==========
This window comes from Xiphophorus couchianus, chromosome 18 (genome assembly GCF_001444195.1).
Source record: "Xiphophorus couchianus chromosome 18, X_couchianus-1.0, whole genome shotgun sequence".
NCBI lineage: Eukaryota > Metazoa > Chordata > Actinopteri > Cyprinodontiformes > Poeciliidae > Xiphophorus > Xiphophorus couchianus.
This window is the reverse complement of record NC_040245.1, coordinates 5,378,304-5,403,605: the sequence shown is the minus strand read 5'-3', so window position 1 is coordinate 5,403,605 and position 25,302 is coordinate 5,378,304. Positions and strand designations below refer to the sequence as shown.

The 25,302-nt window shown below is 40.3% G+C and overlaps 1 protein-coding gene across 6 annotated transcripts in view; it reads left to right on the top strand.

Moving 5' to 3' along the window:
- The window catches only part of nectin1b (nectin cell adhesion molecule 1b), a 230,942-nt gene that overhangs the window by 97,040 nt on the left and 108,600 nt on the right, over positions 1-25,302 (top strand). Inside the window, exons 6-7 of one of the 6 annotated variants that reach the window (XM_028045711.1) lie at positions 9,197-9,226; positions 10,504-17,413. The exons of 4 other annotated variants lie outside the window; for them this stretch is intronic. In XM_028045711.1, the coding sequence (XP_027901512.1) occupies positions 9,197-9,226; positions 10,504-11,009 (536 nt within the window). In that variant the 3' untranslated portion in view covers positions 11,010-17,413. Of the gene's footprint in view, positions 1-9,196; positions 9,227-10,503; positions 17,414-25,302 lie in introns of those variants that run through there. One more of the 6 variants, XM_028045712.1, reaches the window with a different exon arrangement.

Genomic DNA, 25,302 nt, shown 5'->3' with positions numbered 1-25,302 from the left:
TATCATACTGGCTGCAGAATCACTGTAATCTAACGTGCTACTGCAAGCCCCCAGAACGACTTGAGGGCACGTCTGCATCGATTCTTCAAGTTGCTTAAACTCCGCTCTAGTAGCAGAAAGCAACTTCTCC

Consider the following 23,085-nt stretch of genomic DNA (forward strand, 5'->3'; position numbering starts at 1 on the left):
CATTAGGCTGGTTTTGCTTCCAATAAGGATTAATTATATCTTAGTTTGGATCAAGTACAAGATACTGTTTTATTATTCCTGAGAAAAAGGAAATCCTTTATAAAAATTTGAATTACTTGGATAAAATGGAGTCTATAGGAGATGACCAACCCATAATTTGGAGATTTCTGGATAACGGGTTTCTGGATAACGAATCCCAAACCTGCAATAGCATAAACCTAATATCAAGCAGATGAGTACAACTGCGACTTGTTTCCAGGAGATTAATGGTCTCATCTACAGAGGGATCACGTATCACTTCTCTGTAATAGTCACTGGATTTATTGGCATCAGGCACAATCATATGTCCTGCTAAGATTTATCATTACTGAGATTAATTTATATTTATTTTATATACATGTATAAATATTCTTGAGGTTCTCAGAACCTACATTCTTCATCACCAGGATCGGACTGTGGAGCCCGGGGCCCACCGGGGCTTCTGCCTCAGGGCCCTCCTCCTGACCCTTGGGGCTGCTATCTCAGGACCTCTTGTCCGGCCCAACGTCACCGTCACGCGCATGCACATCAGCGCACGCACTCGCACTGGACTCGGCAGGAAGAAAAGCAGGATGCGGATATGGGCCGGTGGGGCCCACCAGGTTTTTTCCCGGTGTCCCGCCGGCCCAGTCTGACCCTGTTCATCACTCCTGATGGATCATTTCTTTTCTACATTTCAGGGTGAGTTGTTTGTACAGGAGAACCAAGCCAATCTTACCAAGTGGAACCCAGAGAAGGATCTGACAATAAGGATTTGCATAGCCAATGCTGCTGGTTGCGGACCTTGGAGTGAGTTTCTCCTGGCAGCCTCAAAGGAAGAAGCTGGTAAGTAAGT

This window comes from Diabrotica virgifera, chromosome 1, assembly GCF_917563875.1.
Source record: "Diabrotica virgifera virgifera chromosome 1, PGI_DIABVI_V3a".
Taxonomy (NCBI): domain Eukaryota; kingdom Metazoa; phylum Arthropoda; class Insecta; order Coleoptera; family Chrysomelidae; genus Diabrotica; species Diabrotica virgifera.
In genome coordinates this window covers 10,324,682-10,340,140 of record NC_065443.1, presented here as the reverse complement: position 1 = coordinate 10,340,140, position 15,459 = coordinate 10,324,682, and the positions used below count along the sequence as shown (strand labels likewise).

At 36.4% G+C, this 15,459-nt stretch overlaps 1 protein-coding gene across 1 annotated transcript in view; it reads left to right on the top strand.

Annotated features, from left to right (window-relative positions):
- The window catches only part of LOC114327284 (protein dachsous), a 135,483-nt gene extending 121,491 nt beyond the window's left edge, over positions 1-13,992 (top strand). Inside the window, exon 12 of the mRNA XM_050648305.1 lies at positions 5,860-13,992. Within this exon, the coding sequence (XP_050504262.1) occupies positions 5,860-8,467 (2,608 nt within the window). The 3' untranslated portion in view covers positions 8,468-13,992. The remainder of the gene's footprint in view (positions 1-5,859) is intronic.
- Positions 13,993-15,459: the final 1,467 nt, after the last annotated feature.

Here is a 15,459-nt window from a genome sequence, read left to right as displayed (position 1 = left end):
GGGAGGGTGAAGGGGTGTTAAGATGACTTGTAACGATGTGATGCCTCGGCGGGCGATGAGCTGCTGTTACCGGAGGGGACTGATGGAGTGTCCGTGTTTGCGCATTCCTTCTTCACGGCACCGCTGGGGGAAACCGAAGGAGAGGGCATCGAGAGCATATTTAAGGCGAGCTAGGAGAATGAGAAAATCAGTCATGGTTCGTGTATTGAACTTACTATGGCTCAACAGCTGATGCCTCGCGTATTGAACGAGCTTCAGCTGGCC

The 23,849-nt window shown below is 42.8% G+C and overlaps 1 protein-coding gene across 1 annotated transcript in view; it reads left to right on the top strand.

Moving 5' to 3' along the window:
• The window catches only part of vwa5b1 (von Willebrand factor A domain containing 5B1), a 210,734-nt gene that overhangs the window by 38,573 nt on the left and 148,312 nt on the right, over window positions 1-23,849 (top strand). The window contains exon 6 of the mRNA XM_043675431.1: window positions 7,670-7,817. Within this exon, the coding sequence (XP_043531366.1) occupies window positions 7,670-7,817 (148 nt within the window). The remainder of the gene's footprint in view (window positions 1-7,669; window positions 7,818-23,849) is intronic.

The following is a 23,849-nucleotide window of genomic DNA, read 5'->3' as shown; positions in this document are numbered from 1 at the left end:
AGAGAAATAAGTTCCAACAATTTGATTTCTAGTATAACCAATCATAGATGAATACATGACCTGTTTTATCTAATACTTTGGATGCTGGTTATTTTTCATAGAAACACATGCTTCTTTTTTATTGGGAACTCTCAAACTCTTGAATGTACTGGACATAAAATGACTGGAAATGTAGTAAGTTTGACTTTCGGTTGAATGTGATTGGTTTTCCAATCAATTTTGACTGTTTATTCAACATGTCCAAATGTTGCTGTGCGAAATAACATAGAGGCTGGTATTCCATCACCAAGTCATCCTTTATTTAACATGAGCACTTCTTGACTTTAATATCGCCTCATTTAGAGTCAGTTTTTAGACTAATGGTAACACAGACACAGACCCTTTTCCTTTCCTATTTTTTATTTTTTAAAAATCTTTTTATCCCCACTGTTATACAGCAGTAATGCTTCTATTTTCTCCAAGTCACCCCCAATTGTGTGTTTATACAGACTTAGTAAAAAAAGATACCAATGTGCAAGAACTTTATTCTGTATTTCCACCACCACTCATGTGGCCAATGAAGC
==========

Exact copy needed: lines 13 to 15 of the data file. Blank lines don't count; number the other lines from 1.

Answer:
Source record: "Diabrotica virgifera virgifera chromosome 1, PGI_DIABVI_V3a".
Taxonomy (NCBI): domain Eukaryota; kingdom Metazoa; phylum Arthropoda; class Insecta; order Coleoptera; family Chrysomelidae; genus Diabrotica; species Diabrotica virgifera.
In genome coordinates this window covers 10,324,682-10,340,140 of record NC_065443.1, presented here as the reverse complement: position 1 = coordinate 10,340,140, position 15,459 = coordinate 10,324,682, and the positions used below count along the sequence as shown (strand labels likewise).